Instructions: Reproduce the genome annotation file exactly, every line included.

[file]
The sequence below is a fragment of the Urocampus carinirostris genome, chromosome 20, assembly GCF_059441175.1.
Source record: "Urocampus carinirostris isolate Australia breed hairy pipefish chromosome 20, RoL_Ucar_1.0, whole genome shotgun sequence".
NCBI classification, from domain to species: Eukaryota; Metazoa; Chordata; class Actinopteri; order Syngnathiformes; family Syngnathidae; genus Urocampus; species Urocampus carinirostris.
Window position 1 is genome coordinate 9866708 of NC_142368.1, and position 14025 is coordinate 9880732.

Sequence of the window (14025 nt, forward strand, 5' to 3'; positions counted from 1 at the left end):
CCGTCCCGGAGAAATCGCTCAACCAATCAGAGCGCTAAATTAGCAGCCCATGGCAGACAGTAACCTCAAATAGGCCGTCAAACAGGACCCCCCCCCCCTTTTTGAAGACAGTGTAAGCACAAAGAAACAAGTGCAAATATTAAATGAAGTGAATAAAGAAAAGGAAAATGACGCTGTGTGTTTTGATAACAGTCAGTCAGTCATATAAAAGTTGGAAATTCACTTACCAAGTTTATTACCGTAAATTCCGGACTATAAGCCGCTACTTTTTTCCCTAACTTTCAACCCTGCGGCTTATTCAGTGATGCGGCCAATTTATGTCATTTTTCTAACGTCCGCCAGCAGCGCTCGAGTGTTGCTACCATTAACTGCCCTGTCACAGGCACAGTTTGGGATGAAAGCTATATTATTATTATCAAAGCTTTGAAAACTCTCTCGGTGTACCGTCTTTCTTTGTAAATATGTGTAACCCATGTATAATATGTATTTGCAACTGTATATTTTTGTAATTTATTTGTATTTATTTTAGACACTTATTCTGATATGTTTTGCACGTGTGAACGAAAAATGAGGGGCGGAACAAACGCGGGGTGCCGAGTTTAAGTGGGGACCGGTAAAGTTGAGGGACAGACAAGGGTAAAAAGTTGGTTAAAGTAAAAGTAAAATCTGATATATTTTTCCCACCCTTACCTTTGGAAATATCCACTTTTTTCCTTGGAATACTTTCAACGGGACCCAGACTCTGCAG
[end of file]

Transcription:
The sequence below is a fragment of the Urocampus carinirostris genome, chromosome 20, assembly GCF_059441175.1.
Source record: "Urocampus carinirostris isolate Australia breed hairy pipefish chromosome 20, RoL_Ucar_1.0, whole genome shotgun sequence".
NCBI classification, from domain to species: Eukaryota; Metazoa; Chordata; class Actinopteri; order Syngnathiformes; family Syngnathidae; genus Urocampus; species Urocampus carinirostris.
Window position 1 is genome coordinate 9866708 of NC_142368.1, and position 14025 is coordinate 9880732.

Sequence of the window (14025 nt, forward strand, 5' to 3'; positions counted from 1 at the left end):
CCGTCCCGGAGAAATCGCTCAACCAATCAGAGCGCTAAATTAGCAGCCCATGGCAGACAGTAACCTCAAATAGGCCGTCAAACAGGACCCCCCCCCCCTTTTTGAAGACAGTGTAAGCACAAAGAAACAAGTGCAAATATTAAATGAAGTGAATAAAGAAAAGGAAAATGACGCTGTGTGTTTTGATAACAGTCAGTCAGTCATATAAAAGTTGGAAATTCACTTACCAAGTTTATTACCGTAAATTCCGGACTATAAGCCGCTACTTTTTTCCCTAACTTTCAACCCTGCGGCTTATTCAGTGATGCGGCCAATTTATGTCATTTTTCTAACGTCCGCCAGCAGCGCTCGAGTGTTGCTACCATTAACTGCCCTGTCACAGGCACAGTTTGGGATGAAAGCTATATTATTATTATCAAAGCTTTGAAAACTCTCTCGGTGTACCGTCTTTCTTTGTAAATATGTGTAACCCATGTATAATATGTATTTGCAACTGTATATTTTTGTAATTTATTTGTATTTATTTTAGACACTTATTCTGATATGTTTTGCACGTGTGAACGAAAAATGAGGGGCGGAACAAACGCGGGGTGCCGAGTTTAAGTGGGGACCGGTAAAGTTGAGGGACAGACAAGGGTAAAAAGTTGGTTAAAGTAAAAGTAAAATCTGATATATTTTTCCCACCCTTACCTTTGGAAATATCCACTTTTTTCCTTGGAATACTTTCAACGGGACCCAGACTCTGCAG